Monday, January 24, 2011

Admittance Of Age-Induced Senility

O'Brien indirectly admits to succumbing to senility via his paragraph on page 36. He asserts that the stories up which he conjures are substitutes for his paucity of memories. He claims that his stories are occasioned by his memories, and that his stories have a longer shelf life than his memories. Imagine one's memory as an original Rembrandt piece. Imagine the stories which are fostered to fill in the missing pieces are Xerox versions of said piece. The original piece (initial memory) is always going to be worth more. The copies (stories) will always be worth less. If he eventually loses his memories, his stories about the events would be as valuable as mine or Martin Scorsese's. Lauding stories as some type of memory substitute would be dishonest. Using them as an aid would be walking a fine line between fiction and non-fiction, one which would endanger the veracity of one's original memories. It could be done, but one would have to take great care.


  1. I don't think that O'Brien was saying that at all. I think the point was that even though the war happened when he was a young man and he's now 43, remembering it and writing it down keeps it alive, as if it were still happening. He says remembering leads to stories, and stories make the remembered event last forever. In my opinion, he was trying to say that's why stories exist--to keep the past alive so we can always remember it and learn from it and relive it.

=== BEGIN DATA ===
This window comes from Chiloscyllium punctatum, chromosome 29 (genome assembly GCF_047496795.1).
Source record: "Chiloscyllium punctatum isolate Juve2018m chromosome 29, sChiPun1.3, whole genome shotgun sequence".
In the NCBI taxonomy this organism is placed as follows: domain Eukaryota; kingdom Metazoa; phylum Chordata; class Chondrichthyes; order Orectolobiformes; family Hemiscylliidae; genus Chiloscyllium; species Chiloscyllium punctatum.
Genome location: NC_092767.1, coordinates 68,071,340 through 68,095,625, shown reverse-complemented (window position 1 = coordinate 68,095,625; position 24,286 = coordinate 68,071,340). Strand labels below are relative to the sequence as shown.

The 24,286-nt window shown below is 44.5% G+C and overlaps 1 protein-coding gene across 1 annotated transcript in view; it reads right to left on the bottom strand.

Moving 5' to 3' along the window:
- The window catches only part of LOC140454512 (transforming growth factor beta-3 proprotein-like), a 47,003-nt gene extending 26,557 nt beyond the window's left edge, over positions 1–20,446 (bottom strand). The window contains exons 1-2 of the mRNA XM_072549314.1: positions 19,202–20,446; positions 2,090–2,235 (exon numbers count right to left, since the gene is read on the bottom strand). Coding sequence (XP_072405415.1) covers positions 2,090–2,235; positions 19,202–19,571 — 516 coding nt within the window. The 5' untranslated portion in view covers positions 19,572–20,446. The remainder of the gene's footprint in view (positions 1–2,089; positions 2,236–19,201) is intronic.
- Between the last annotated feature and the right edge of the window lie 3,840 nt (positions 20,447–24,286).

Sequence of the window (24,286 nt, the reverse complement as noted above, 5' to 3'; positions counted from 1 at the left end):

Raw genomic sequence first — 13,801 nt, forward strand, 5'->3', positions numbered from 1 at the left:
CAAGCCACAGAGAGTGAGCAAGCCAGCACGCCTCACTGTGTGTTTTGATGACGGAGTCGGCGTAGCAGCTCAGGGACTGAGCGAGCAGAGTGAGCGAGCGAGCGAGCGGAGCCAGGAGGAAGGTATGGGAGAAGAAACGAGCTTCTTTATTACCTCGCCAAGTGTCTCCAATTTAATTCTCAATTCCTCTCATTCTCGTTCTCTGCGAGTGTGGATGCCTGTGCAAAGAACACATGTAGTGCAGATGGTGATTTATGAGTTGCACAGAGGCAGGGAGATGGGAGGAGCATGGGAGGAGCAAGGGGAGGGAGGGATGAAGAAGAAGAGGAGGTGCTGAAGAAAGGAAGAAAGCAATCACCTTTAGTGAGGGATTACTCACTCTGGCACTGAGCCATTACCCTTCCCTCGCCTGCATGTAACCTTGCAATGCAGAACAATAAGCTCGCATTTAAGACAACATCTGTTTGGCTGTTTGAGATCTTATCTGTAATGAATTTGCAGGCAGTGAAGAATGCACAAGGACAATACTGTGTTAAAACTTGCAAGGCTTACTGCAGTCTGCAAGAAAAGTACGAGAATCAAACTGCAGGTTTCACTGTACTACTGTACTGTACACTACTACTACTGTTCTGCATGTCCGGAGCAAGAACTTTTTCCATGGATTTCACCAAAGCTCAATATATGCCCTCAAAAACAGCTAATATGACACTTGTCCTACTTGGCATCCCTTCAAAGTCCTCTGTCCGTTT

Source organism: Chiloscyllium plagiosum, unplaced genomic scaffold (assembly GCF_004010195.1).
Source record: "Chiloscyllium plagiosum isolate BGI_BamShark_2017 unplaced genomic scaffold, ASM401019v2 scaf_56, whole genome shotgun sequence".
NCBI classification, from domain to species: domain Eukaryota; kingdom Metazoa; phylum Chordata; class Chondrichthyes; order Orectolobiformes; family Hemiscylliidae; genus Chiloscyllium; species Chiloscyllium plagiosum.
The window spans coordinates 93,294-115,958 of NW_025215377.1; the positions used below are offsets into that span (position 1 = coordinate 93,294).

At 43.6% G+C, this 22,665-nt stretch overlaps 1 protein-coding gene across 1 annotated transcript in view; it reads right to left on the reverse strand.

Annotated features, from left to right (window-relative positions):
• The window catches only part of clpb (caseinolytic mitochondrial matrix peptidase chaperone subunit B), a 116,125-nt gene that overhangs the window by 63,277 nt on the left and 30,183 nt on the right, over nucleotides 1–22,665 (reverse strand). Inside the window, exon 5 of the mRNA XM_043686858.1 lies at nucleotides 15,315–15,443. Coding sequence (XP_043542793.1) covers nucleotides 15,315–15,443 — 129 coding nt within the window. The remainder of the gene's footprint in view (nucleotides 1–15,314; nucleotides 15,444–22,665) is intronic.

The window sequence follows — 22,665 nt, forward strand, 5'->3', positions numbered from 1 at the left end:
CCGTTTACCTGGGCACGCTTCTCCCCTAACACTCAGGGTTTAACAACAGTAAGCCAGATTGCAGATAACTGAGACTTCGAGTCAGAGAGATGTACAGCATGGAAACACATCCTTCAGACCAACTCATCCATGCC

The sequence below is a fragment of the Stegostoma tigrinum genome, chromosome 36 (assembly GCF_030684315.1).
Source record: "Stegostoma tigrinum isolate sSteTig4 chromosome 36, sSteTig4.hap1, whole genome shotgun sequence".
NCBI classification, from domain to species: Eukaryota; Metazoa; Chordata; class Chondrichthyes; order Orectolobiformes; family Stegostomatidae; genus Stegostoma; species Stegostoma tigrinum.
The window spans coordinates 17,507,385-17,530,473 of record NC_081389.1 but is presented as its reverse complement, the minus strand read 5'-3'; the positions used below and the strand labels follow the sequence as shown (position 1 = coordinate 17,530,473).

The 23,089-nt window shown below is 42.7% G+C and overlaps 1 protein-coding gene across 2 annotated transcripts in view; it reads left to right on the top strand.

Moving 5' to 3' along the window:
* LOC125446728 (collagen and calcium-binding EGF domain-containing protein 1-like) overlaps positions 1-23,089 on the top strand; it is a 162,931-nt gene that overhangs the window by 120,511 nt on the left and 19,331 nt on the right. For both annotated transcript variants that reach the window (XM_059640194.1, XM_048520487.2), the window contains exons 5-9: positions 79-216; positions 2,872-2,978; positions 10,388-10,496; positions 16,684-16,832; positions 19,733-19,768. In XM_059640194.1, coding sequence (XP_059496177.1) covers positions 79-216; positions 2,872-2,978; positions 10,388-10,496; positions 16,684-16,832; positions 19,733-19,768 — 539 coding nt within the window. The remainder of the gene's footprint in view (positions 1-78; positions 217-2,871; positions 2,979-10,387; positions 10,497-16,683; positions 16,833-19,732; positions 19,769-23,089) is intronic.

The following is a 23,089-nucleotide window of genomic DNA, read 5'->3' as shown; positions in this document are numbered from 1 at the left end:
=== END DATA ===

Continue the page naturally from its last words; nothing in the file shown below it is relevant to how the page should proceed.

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  3. It boils down to semantics. "Stories", to me, are purely fictional tales for entertainment or spiced-up versions of truth with the intent of capturing an audience. "Stories" are irrelevant if one has memories. The memories are the facts. Sure, you could use "stories" to spice it up, but purporting it as the truth would be dishonest.